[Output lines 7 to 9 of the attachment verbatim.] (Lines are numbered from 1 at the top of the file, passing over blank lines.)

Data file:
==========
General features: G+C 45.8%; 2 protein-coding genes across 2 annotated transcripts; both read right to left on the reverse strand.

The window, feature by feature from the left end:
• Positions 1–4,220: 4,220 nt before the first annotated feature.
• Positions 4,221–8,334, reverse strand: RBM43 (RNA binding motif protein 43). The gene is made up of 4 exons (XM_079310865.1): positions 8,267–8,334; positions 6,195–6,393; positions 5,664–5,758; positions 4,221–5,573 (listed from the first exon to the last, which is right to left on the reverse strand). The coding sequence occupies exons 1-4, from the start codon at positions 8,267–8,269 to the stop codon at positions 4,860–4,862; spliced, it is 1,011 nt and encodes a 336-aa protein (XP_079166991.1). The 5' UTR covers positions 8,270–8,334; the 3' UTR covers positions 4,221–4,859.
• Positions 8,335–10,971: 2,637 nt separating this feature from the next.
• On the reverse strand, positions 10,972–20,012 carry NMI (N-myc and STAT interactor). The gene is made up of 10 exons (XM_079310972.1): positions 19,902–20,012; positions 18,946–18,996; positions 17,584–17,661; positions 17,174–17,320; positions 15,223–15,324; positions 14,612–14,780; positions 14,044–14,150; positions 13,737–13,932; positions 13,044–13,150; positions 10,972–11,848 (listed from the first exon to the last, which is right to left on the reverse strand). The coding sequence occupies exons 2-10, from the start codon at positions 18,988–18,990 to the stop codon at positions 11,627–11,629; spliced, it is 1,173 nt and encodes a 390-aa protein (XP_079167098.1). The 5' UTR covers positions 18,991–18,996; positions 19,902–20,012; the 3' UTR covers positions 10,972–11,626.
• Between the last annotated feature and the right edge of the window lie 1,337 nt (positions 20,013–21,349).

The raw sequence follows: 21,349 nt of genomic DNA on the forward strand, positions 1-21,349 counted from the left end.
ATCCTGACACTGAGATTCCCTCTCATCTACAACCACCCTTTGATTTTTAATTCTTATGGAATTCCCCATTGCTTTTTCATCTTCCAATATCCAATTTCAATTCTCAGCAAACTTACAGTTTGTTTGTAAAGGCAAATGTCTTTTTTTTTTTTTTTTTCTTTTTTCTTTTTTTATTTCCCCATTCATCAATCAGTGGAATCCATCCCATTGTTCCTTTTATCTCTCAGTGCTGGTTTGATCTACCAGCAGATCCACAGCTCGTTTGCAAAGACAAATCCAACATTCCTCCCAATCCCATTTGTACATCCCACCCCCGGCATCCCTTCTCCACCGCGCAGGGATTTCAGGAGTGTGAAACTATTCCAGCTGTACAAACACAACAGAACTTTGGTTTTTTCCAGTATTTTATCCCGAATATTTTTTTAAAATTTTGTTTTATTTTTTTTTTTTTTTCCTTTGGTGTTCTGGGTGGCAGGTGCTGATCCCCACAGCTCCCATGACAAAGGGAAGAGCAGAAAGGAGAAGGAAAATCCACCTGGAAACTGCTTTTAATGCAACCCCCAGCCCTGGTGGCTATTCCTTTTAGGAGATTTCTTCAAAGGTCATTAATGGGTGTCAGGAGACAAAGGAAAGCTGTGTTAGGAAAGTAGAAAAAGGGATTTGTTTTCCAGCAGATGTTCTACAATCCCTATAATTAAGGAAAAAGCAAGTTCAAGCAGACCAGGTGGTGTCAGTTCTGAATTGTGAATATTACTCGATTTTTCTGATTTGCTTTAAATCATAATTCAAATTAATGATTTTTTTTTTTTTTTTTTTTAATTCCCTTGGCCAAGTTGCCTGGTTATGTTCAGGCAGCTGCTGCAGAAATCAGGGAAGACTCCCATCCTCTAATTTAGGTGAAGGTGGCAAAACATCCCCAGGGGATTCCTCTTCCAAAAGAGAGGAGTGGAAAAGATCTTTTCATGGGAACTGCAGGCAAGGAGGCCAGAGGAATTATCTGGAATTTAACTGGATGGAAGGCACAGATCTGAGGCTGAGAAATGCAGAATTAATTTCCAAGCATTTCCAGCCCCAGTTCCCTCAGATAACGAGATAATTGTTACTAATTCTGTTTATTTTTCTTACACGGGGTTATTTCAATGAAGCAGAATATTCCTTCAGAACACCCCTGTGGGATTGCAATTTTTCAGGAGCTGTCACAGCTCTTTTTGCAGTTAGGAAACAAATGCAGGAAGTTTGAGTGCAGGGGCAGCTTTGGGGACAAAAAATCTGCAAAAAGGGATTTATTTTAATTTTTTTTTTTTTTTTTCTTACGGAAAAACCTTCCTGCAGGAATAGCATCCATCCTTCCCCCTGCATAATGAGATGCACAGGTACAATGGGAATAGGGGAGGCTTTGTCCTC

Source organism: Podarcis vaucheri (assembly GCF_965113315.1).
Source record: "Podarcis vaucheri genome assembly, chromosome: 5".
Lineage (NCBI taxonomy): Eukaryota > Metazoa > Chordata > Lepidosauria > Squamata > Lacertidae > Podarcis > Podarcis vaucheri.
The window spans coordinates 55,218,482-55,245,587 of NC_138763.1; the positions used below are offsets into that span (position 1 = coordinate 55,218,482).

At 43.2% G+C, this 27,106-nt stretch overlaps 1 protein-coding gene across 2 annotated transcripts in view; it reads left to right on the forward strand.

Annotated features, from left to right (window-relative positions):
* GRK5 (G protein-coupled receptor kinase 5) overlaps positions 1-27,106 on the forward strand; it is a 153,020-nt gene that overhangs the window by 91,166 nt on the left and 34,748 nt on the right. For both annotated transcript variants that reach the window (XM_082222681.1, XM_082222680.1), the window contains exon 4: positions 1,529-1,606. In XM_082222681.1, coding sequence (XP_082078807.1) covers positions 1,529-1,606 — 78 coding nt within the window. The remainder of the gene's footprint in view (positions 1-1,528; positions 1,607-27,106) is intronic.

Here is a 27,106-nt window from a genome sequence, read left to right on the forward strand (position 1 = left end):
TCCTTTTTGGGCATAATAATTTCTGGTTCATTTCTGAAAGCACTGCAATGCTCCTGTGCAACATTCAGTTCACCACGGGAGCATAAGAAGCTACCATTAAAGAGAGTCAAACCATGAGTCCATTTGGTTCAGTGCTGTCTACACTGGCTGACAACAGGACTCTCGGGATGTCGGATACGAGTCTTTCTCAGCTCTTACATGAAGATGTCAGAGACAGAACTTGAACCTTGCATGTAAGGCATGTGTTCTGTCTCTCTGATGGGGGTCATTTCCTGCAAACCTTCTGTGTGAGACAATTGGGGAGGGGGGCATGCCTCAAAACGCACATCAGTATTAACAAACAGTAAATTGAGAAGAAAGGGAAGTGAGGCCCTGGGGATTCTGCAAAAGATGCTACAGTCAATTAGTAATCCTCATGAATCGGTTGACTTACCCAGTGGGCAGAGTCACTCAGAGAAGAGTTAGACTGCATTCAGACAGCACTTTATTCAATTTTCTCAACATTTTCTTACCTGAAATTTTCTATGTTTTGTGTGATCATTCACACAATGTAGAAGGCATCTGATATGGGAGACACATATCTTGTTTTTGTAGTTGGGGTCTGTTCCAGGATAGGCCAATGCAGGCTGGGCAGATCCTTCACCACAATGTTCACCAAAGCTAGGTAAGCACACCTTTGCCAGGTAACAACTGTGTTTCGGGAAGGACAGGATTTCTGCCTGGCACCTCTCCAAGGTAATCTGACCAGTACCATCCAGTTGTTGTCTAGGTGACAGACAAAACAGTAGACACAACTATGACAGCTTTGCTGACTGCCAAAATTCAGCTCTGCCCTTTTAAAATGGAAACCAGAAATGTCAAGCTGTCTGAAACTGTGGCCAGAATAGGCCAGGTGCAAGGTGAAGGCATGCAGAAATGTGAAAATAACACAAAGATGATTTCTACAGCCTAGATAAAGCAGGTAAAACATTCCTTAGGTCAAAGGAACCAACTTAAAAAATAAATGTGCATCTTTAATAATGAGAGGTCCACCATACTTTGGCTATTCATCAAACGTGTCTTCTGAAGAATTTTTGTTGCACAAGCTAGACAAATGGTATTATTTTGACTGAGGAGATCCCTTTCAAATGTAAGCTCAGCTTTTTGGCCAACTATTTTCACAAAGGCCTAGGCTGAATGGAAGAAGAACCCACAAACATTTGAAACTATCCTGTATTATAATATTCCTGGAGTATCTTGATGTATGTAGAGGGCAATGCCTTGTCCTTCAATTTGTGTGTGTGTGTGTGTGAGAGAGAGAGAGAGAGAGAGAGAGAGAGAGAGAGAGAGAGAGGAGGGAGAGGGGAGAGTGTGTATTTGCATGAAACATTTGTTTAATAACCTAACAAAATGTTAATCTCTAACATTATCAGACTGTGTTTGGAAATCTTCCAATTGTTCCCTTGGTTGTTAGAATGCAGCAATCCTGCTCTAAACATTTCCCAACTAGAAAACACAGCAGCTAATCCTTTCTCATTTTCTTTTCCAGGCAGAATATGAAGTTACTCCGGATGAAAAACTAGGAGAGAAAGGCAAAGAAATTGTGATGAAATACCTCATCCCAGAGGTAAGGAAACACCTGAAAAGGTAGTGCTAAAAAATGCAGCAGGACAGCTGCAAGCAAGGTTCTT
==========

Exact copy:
• Between the last annotated feature and the right edge of the window lie 1,337 nt (positions 20,013–21,349).

The raw sequence follows: 21,349 nt of genomic DNA on the forward strand, positions 1-21,349 counted from the left end.
ATCCTGACACTGAGATTCCCTCTCATCTACAACCACCCTTTGATTTTTAATTCTTATGGAATTCCCCATTGCTTTTTCATCTTCCAATATCCAATTTCAATTCTCAGCAAACTTACAGTTTGTTTGTAAAGGCAAATGTCTTTTTTTTTTTTTTTTTCTTTTTTCTTTTTTTATTTCCCCATTCATCAATCAGTGGAATCCATCCCATTGTTCCTTTTATCTCTCAGTGCTGGTTTGATCTACCAGCAGATCCACAGCTCGTTTGCAAAGACAAATCCAACATTCCTCCCAATCCCATTTGTACATCCCACCCCCGGCATCCCTTCTCCACCGCGCAGGGATTTCAGGAGTGTGAAACTATTCCAGCTGTACAAACACAACAGAACTTTGGTTTTTTCCAGTATTTTATCCCGAATATTTTTTTAAAATTTTGTTTTATTTTTTTTTTTTTTTCCTTTGGTGTTCTGGGTGGCAGGTGCTGATCCCCACAGCTCCCATGACAAAGGGAAGAGCAGAAAGGAGAAGGAAAATCCACCTGGAAACTGCTTTTAATGCAACCCCCAGCCCTGGTGGCTATTCCTTTTAGGAGATTTCTTCAAAGGTCATTAATGGGTGTCAGGAGACAAAGGAAAGCTGTGTTAGGAAAGTAGAAAAAGGGATTTGTTTTCCAGCAGATGTTCTACAATCCCTATAATTAAGGAAAAAGCAAGTTCAAGCAGACCAGGTGGTGTCAGTTCTGAATTGTGAATATTACTCGATTTTTCTGATTTGCTTTAAATCATAATTCAAATTAATGATTTTTTTTTTTTTTTTTTTTAATTCCCTTGGCCAAGTTGCCTGGTTATGTTCAGGCAGCTGCTGCAGAAATCAGGGAAGACTCCCATCCTCTAATTTAGGTGAAGGTGGCAAAACATCCCCAGGGGATTCCTCTTCCAAAAGAGAGGAGTGGAAAAGATCTTTTCATGGGAACTGCAGGCAAGGAGGCCAGAGGAATTATCTGGAATTTAACTGGATGGAAGGCACAGATCTGAGGCTGAGAAATGCAGAATTAATTTCCAAGCATTTCCAGCCCCAGTTCCCTCAGATAACGAGATAATTGTTACTAATTCTGTTTATTTTTCTTACACGGGGTTATTTCAATGAAGCAGAATATTCCTTCAGAACACCCCTGTGGGATTGCAATTTTTCAGGAGCTGTCACAGCTCTTTTTGCAGTTAGGAAACAAATGCAGGAAGTTTGAGTGCAGGGGCAGCTTTGGGGACAAAAAATCTGCAAAAAGGGATTTATTTTAATTTTTTTTTTTTTTTTTCTTACGGAAAAACCTTCCTGCAGGAATAGCATCCATCCTTCCCCCTGCATAATGAGATGCACAGGTACAATGGGAATAGGGGAGGCTTTGTCCTC